Published 12:00 am Wednesday, May 30, 2007

Think you can’t stop progress? Pay a visit to the online home of the N.C. Progress Board and you’ll discover otherwise. The board’s Web site ( notes: “The office is closed in conjunction with a study to move the Board into a proposed new organization in the UNC University system.”
While that might sound innocuous enough, allow us to translate. What it really means is: We’ve lost financial backing from the state, don’t have friends in high places and are on the verge of death because of political indifference.
While the bulk of North Carolinians might be surprised to learn that the state even has such an entity as the Progress Board, it has been around for more than a decade. It was created under the administration of Gov. Jim Hunt with the goal of functioning as an independent advisory agency, removed from politics as much as possible, and adopting a long-term perspective that would help guide the state’s growth in important areas such as education, health care, environment and the economy. It would periodically make assessments in specific categories and issue suggestions for, well, making progress.
It was a good idea that never received much support once Governor Hunt left office. Although conceived as an independent agency, the Progress Board lacked its own research staff ó a decided disadvantage when you’re trying to present politically neutral data ó and it received tepid support from high-ranking state officials, including Gov. Mike Easley, who serves as the board’s chairman.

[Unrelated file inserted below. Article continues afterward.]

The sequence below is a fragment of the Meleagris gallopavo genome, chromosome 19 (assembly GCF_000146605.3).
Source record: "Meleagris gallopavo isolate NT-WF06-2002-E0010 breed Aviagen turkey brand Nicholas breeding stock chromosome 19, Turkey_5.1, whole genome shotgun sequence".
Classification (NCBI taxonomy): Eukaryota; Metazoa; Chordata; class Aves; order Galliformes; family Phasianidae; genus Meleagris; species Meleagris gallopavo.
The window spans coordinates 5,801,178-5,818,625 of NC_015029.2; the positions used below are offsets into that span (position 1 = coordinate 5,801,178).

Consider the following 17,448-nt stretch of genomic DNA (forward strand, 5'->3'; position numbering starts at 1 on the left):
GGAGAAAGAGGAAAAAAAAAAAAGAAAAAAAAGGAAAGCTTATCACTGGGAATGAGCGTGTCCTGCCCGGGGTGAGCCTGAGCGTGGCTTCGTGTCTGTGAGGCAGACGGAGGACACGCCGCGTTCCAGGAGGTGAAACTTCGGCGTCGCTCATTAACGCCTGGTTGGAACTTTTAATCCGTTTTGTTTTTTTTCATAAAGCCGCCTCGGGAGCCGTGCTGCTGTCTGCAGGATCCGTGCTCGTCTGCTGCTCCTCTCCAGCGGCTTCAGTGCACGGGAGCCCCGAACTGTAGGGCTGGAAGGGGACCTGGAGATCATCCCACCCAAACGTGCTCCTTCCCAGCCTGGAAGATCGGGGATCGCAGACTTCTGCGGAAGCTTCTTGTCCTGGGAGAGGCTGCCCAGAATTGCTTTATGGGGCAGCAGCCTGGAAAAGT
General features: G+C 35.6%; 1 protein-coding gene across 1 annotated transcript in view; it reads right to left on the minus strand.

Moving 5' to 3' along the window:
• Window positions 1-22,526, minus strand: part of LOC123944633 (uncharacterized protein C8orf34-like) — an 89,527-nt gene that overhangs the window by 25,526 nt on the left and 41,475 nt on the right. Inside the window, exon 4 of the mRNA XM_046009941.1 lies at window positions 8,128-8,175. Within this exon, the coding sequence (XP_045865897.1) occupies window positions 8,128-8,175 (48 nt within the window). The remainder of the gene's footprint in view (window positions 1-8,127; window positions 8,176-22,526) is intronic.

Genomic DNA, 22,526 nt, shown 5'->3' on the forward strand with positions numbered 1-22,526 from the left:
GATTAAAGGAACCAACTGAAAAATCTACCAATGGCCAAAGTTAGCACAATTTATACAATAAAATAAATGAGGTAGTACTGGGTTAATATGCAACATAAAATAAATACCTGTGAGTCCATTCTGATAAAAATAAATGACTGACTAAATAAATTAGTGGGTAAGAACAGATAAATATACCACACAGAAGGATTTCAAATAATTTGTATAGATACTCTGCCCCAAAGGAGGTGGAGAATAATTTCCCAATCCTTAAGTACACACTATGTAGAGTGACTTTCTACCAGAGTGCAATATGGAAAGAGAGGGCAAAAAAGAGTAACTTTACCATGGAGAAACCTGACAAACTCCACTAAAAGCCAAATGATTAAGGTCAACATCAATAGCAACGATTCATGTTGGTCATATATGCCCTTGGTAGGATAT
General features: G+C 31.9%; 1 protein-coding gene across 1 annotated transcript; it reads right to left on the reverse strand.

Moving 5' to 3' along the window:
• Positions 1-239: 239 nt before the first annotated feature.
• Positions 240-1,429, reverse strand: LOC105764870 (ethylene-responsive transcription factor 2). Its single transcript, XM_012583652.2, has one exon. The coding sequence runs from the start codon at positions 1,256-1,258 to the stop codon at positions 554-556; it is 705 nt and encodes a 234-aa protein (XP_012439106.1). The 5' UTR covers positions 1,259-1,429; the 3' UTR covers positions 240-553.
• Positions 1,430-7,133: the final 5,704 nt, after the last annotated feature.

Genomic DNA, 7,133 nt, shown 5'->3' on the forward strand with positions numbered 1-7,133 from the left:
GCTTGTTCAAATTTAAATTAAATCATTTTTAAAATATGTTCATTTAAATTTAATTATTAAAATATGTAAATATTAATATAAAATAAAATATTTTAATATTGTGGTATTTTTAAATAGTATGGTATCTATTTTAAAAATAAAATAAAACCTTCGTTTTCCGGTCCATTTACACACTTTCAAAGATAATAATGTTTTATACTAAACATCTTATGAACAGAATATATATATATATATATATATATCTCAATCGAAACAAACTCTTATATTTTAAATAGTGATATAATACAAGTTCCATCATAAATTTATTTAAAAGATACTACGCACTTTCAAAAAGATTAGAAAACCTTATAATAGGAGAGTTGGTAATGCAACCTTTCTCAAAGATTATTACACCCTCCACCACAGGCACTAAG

The end for the board came recently, when its funding was omitted from the state budget. As the notification on the board’s Web site notes, there’s a plan afoot to reconstitute the board as a research organization with the UNC system. The university system previously declined the Easley administration’s recommendation that UNC assume direct responsibility for the existing board.
At this late point, reconstituting the board under the aegis of UNC as a quasi-academic think tank may be the only viable way to preserve it. The UNC system has a ready supply of experts on any number of subjects, and they’re already engaged in researching some of the areas most relevant to the Progress Board’s mission. Even so, however, this smacks more of an attempt to make the board quietly evaporate into the halls of academia than a sincere attempt to help it fulfill its original goal.
That’s too bad. When it comes to public policy decisions, North Carolina could use more independent analysis and long-range thinking. It’s hard to find anything progressive in this back-door dismantling of the Progress Board.